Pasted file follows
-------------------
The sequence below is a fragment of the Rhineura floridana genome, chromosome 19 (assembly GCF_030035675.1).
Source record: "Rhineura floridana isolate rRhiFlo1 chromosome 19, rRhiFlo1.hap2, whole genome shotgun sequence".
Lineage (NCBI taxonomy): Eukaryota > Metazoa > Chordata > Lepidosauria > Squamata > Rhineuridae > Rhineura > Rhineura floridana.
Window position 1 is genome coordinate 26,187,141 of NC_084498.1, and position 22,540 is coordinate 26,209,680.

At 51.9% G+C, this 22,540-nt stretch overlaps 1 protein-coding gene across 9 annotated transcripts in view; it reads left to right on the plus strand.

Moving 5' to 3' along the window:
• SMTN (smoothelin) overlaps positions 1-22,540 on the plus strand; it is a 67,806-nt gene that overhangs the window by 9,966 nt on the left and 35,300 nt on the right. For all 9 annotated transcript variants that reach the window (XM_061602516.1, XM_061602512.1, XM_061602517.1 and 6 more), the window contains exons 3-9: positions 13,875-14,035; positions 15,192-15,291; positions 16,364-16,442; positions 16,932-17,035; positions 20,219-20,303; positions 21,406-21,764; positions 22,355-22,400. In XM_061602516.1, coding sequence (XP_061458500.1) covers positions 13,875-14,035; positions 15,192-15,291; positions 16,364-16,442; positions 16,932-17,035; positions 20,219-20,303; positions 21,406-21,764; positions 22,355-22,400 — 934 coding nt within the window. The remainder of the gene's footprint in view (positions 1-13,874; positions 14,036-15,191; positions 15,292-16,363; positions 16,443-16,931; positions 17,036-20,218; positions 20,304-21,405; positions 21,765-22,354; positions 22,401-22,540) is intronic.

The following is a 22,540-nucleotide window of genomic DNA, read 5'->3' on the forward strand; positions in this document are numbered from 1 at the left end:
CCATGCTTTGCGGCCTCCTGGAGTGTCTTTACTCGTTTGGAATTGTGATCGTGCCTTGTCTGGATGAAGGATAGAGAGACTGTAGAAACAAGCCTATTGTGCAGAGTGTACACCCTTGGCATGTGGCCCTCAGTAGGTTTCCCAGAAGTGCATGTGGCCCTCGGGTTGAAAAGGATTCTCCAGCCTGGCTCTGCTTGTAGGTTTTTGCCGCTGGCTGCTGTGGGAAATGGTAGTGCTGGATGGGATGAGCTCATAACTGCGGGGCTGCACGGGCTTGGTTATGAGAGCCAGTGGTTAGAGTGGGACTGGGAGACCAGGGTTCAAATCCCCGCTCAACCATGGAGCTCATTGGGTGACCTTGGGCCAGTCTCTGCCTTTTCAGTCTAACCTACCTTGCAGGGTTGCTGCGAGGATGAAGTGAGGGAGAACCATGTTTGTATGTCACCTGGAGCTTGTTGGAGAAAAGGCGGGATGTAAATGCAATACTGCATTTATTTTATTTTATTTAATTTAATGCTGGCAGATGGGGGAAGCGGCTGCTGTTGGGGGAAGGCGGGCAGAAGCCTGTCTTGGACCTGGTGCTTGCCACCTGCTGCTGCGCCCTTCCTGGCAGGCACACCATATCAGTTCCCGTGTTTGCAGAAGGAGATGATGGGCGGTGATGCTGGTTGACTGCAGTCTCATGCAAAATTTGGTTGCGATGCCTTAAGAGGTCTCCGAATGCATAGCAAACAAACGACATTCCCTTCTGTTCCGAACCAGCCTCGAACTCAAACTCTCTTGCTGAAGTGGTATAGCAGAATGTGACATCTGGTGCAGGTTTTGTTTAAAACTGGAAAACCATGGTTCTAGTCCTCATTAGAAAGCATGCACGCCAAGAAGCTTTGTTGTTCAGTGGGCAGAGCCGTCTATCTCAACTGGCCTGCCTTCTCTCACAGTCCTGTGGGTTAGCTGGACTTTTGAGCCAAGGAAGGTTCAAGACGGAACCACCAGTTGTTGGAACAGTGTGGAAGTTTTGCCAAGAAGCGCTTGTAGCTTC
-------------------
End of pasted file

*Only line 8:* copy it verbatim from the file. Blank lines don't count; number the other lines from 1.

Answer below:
The following is a 22,540-nucleotide window of genomic DNA, read 5'->3' on the forward strand; positions in this document are numbered from 1 at the left end: